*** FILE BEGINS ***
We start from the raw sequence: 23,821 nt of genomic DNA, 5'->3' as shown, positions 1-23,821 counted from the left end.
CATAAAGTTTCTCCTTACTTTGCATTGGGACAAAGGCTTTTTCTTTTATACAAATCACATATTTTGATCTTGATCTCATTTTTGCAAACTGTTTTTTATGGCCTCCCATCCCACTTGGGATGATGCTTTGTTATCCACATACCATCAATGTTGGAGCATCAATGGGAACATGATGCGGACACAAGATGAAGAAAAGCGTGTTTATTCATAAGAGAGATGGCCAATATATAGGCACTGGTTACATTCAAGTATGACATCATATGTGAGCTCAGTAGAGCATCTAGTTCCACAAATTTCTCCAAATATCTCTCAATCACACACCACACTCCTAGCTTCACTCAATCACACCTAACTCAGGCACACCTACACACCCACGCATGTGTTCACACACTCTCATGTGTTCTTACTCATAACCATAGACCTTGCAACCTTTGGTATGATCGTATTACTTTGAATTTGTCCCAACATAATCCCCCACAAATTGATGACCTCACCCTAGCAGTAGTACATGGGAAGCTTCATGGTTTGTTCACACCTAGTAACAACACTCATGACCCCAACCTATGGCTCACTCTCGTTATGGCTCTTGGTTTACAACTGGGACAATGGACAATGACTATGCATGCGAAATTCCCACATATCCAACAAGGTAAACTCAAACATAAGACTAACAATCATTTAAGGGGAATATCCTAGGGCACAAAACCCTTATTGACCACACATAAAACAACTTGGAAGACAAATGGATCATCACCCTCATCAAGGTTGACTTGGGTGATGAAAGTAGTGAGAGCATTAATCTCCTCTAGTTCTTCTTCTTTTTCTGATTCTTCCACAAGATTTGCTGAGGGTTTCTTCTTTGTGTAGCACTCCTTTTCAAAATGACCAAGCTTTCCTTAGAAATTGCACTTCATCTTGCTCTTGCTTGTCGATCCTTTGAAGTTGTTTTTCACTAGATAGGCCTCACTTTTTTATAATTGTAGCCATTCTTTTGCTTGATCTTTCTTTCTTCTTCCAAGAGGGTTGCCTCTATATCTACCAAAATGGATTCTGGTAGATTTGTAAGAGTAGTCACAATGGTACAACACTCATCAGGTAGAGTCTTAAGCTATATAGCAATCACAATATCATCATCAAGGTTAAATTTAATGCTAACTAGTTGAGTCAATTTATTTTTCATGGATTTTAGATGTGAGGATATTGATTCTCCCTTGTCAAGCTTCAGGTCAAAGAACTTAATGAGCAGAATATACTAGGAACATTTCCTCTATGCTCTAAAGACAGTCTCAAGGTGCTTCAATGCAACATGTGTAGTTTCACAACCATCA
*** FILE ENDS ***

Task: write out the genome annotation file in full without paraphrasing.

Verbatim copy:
We start from the raw sequence: 23,821 nt of genomic DNA, 5'->3' as shown, positions 1-23,821 counted from the left end.
CATAAAGTTTCTCCTTACTTTGCATTGGGACAAAGGCTTTTTCTTTTATACAAATCACATATTTTGATCTTGATCTCATTTTTGCAAACTGTTTTTTATGGCCTCCCATCCCACTTGGGATGATGCTTTGTTATCCACATACCATCAATGTTGGAGCATCAATGGGAACATGATGCGGACACAAGATGAAGAAAAGCGTGTTTATTCATAAGAGAGATGGCCAATATATAGGCACTGGTTACATTCAAGTATGACATCATATGTGAGCTCAGTAGAGCATCTAGTTCCACAAATTTCTCCAAATATCTCTCAATCACACACCACACTCCTAGCTTCACTCAATCACACCTAACTCAGGCACACCTACACACCCACGCATGTGTTCACACACTCTCATGTGTTCTTACTCATAACCATAGACCTTGCAACCTTTGGTATGATCGTATTACTTTGAATTTGTCCCAACATAATCCCCCACAAATTGATGACCTCACCCTAGCAGTAGTACATGGGAAGCTTCATGGTTTGTTCACACCTAGTAACAACACTCATGACCCCAACCTATGGCTCACTCTCGTTATGGCTCTTGGTTTACAACTGGGACAATGGACAATGACTATGCATGCGAAATTCCCACATATCCAACAAGGTAAACTCAAACATAAGACTAACAATCATTTAAGGGGAATATCCTAGGGCACAAAACCCTTATTGACCACACATAAAACAACTTGGAAGACAAATGGATCATCACCCTCATCAAGGTTGACTTGGGTGATGAAAGTAGTGAGAGCATTAATCTCCTCTAGTTCTTCTTCTTTTTCTGATTCTTCCACAAGATTTGCTGAGGGTTTCTTCTTTGTGTAGCACTCCTTTTCAAAATGACCAAGCTTTCCTTAGAAATTGCACTTCATCTTGCTCTTGCTTGTCGATCCTTTGAAGTTGTTTTTCACTAGATAGGCCTCACTTTTTTATAATTGTAGCCATTCTTTTGCTTGATCTTTCTTTCTTCTTCCAAGAGGGTTGCCTCTATATCTACCAAAATGGATTCTGGTAGATTTGTAAGAGTAGTCACAATGGTACAACACTCATCAGGTAGAGTCTTAAGCTATATAGCAATCACAATATCATCATCAAGGTTAAATTTAATGCTAACTAGTTGAGTCAATTTATTTTTCATGGATTTTAGATGTGAGGATATTGATTCTCCCTTGTCAAGCTTCAGGTCAAAGAACTTAATGAGCAGAATATACTAGGAACATTTCCTCTATGCTCTAAAGACAGTCTCAAGGTGCTTCAATGCAACATGTGTAGTTTCACAACCATCA